Like many other people, I have felt the sting of rejection. There have been jobs I was not hired for, contracts I was not awarded and keynotes I was not selected to deliver. To make matters worse, my 8th grade girlfriend broke up with me (Ocotber 1984). Ugh!

No one likes rejection. However, any good entrepreneur will tell you that you learn more from your failures than your successes. So when these challenges happen to you, how do you recover? What do you do next? Here are some ideas:

  1. job-reject-2.jpgRELAX: The first time I lost a job, I took a break, moped around the house and watched television. My wife told me I could do this for 3 days and no more. Her rationale? Jesus got 3 days before the Resurrection and that was all I was going to get. I took my 3 days. I saw movies, relaxed and threw away old papers and promotional items. I also registered for unemployment. When my three days were over, I got back to work. I picked up the phone and started calling people. I read business books and magazines. I continued to expand my professional network. Result: I had a better job in 4 months.
  2. LEARNING POINTS: Anytime I don’t get a contract, I ask myself what I could have done differently. In some cases it is a timing issue. The prospective client may not have been ready to buy. Was my price too high? When I did pharmaceutical sales, I always  took time after an appointment to have a post call evaluation. After a job rejection, take some time to figure out what went wrong and what you will do differently the next time. Make sure you ask other qualified people for their opinion.
  3. PLAN: If you are going to apply for another job, have a structured plan. Before starting my current company, SciSpeak, I created a spreadsheet that included my skills, qualifications and job objectives. I also included people I knew at certain companies and how likely I was to actually get a job there. Instead of randomly applying on or Careerbuilder for every job listed, I had a daily schedule of people to contact. Similar to a sales funnel, I tracked the progress of my touch points with people.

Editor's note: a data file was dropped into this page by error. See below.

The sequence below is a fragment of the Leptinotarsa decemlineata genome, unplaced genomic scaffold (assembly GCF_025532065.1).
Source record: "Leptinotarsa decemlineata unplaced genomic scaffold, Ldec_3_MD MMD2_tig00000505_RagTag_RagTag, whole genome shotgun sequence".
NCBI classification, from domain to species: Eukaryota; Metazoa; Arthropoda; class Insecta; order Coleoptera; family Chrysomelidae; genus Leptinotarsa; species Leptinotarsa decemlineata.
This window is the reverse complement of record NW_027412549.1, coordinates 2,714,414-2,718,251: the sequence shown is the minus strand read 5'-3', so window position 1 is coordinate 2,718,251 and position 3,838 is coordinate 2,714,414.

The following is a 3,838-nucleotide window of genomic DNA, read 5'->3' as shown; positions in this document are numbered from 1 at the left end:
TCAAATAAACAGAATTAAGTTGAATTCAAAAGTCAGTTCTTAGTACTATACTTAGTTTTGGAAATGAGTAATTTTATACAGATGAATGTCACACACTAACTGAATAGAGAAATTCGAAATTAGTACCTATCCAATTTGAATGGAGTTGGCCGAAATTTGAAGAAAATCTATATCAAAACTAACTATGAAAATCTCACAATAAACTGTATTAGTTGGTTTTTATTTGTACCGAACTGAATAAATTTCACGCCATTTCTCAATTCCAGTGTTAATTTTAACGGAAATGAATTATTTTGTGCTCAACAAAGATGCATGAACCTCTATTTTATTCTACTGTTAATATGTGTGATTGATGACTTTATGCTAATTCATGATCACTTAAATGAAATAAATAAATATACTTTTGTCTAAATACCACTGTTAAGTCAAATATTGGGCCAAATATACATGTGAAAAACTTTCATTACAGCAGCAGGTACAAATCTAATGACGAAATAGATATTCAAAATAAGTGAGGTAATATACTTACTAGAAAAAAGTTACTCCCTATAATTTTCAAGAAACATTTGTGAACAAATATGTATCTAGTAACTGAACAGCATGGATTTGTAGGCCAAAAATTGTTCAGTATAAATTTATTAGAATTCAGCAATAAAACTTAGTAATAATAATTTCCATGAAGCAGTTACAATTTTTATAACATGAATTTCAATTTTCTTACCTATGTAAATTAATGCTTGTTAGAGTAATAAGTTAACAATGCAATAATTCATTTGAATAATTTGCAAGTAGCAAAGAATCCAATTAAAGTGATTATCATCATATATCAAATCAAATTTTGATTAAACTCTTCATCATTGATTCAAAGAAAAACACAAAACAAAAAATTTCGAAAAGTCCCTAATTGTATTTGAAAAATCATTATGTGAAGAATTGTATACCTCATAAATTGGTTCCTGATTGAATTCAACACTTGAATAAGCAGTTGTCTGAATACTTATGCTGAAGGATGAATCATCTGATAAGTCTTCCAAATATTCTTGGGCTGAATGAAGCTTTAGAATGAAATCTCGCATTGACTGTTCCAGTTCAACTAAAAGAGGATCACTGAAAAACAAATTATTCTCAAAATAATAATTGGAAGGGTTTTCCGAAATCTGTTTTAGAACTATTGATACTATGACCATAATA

4. ACT: Eventually, you have to take the next step. If you are applying for another contract, fill out the paperwork and submit your Request for Proposal (RFP). If you are applying for another job, start emailing people or working your online network (LinkedIn). This is one of the hardest things to do because it exposes people to the potential for rejection. However, it can also be the step that leads to your biggest payout – financially and emotionally.

Michael Jordan was rejected from his high school basketball team. Abraham Lincoln was defeated in two runs for the Senate. Rejection is not pleasant, but it can be over come. When (not if) it happens, it can define you as a person. Successful people know to accept it, learn something and move on. Something better is coming.

Scientifically Speaking, of course.